HUMAN PATTERN RECOGNITION AND THE LAW ENFORCEMENT USE OF FORCE
The conscious mind can process approximately 100 pieces of information a second, of the potential 2,000,000 bits of information that could be available for
our brains to process at any one time. Located in the human brain stem, the Reticular Activating System (RAS) contains several distinct, but interrelated, arousal systems intended to help our brains filter perceptually relevant/important information from the extraneous and repetitive stimuli of the environment. The RAS controls arousal states, sleep-wake transitions, motor responses, and the body’s autonomic functions (McMorris, 2016).
While excluding the sense of smell, the RAS is the part of the human brain which recognizes environmental and experiential patterns and attempts to "make sense" of an experience by looking for evidence to reinforce previously developed beliefs and/or associations. The RAS is typically activated when a person experiences strong emotion (arousal/stress), and/or is presented with a new and unique circumstance. Potentially, information and events an onlooker may observe, may not be recognized or remembered by the law enforcement officer engaged in that high stress event or use of force, even though that stimuli and information was environmentally available- it just wasn’t what the officer’s brain perceived as the highest processing priority, at that time, and would not subsequently be remembered.
There may also be differences in opinion in “what” a specific law enforcement officer should have done or perceived, based on the previous experience (training, field, media presentation, etc.), even if irrelevant or unrealistic, each participant or observer may have.
How are a human being’s decisions influenced by previous experiences and information?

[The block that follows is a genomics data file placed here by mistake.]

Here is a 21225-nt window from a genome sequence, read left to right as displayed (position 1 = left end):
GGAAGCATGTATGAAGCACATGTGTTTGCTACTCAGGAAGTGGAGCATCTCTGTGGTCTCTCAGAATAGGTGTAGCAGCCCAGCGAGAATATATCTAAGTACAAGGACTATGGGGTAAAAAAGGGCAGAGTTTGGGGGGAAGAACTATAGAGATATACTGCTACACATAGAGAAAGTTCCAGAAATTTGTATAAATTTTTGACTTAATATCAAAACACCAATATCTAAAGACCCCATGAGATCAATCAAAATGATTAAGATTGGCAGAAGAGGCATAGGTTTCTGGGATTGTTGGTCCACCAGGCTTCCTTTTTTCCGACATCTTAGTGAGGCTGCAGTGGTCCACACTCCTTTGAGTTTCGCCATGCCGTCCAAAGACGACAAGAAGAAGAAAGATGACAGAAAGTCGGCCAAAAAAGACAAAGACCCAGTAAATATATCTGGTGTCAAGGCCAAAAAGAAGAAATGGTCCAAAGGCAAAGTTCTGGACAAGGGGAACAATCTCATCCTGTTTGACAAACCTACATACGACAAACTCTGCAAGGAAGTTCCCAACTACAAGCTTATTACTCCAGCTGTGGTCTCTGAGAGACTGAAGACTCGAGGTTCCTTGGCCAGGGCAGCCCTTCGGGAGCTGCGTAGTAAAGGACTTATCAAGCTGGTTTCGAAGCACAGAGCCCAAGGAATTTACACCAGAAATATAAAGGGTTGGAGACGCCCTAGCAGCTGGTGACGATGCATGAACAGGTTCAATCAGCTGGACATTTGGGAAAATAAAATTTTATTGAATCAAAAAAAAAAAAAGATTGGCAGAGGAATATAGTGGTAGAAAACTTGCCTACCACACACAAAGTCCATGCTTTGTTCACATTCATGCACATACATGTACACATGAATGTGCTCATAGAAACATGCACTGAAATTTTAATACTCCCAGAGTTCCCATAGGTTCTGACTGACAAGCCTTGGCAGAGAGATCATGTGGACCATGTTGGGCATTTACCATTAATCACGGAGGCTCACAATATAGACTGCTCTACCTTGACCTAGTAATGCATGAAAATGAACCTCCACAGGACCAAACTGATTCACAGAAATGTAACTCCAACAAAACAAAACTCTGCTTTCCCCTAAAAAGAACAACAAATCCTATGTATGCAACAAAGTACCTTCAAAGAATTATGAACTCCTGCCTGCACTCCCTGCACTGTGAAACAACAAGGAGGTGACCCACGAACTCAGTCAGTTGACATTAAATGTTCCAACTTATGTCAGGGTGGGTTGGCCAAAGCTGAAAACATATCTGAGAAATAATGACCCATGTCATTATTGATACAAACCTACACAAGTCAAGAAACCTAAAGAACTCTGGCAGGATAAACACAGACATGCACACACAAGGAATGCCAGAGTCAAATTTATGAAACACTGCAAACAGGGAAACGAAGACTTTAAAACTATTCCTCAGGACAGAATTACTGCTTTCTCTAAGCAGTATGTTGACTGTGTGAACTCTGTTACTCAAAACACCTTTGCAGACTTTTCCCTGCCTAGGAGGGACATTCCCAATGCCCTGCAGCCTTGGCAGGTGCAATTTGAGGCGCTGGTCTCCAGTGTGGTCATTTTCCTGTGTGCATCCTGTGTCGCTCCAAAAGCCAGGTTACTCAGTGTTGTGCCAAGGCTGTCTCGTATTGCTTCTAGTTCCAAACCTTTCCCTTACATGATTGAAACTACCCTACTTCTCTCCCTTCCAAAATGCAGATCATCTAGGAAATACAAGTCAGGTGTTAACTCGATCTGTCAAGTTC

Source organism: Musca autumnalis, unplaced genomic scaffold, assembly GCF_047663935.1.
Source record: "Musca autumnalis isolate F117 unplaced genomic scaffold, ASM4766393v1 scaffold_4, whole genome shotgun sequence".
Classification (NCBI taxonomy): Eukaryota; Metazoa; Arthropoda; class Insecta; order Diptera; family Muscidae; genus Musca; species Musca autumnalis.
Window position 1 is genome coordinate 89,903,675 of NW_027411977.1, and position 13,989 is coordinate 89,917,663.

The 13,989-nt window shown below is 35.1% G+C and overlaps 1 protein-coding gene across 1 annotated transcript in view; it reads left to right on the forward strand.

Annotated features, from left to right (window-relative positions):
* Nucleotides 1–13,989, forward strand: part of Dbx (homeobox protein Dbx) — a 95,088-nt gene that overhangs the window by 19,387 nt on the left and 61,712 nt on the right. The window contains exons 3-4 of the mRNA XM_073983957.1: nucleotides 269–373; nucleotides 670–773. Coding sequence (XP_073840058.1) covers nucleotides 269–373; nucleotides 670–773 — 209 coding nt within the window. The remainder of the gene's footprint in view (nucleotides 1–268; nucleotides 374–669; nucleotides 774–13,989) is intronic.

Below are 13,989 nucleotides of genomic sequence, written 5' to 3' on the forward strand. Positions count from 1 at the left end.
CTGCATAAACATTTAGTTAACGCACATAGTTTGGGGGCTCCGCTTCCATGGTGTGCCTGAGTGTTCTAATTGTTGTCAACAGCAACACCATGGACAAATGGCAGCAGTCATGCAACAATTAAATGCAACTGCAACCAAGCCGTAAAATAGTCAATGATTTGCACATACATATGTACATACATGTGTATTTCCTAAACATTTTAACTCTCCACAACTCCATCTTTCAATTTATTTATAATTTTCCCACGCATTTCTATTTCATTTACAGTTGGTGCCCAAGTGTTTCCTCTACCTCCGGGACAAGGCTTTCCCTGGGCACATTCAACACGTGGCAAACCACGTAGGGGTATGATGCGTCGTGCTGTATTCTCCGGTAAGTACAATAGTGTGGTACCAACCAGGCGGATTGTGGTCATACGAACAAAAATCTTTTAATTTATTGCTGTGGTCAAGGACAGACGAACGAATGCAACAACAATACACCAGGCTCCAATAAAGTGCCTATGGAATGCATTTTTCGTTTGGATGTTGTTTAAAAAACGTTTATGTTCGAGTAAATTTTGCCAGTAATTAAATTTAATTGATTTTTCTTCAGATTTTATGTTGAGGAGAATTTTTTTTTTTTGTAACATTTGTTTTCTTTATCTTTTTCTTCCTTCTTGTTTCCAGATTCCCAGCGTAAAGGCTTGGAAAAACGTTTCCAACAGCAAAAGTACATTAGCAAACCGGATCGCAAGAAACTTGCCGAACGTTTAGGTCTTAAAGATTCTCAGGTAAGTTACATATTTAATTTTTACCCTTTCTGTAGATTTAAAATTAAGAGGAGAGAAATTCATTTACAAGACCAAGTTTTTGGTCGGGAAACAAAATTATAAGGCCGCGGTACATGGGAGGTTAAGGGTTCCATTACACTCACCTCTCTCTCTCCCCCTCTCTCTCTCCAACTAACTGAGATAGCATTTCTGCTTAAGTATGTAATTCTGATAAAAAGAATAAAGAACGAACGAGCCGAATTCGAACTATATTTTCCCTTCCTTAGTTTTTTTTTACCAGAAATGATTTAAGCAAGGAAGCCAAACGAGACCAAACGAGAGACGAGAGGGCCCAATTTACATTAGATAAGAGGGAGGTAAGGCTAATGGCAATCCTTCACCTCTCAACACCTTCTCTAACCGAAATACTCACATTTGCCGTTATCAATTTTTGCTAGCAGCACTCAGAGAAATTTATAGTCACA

Can those experiences include media programming and other information (news, entertainment, written information, public political positions, etc.)? Why, or why not?
Are trained law enforcement officers subject to the same physiological and human performance capabilities and limitations as an untrained person? Why, or why not?
How could repetitious subjective, or inaccurate, extraneous programming (i.e. media, political) influence a law enforcement use of force or the observer’s interpretation of a use of force? Would this be within or outside of a law enforcement officer's physiology?
Should a law enforcement officer be held responsible for recognizing, and/or correctly interpreting, all environmental information and stimuli present in a given event? Why, or why not?
How could inadvertent environmental information (media accounts of threats of violence against law enforcement officers, statistics, politics, accounts of other law enforcement officer’s experiences, etc.) influence a law enforcement officer’s RAS and subsequent decision-making? Is this within or outside of a law enforcement officer's physiology?
How might the RAS influence a preemptive law enforcement use of force?
How might the RAS influence a law enforcement officer’s recollection of a high-stress event or use of force? Could that recollection be considered disingenuous? Is it?
McMorris, T. (2016). Exercise-Cognition Interaction; Neuroscience Perspectives. Elsevier, Inc.
Ungerleider LG, Mishkin M (1982). "Two Cortical Visual Systems". In Ingle DJ, Goodale MA, Mansfield RJ. Analysis of Visual Behavior. Boston: MIT Press. pp. 549–586.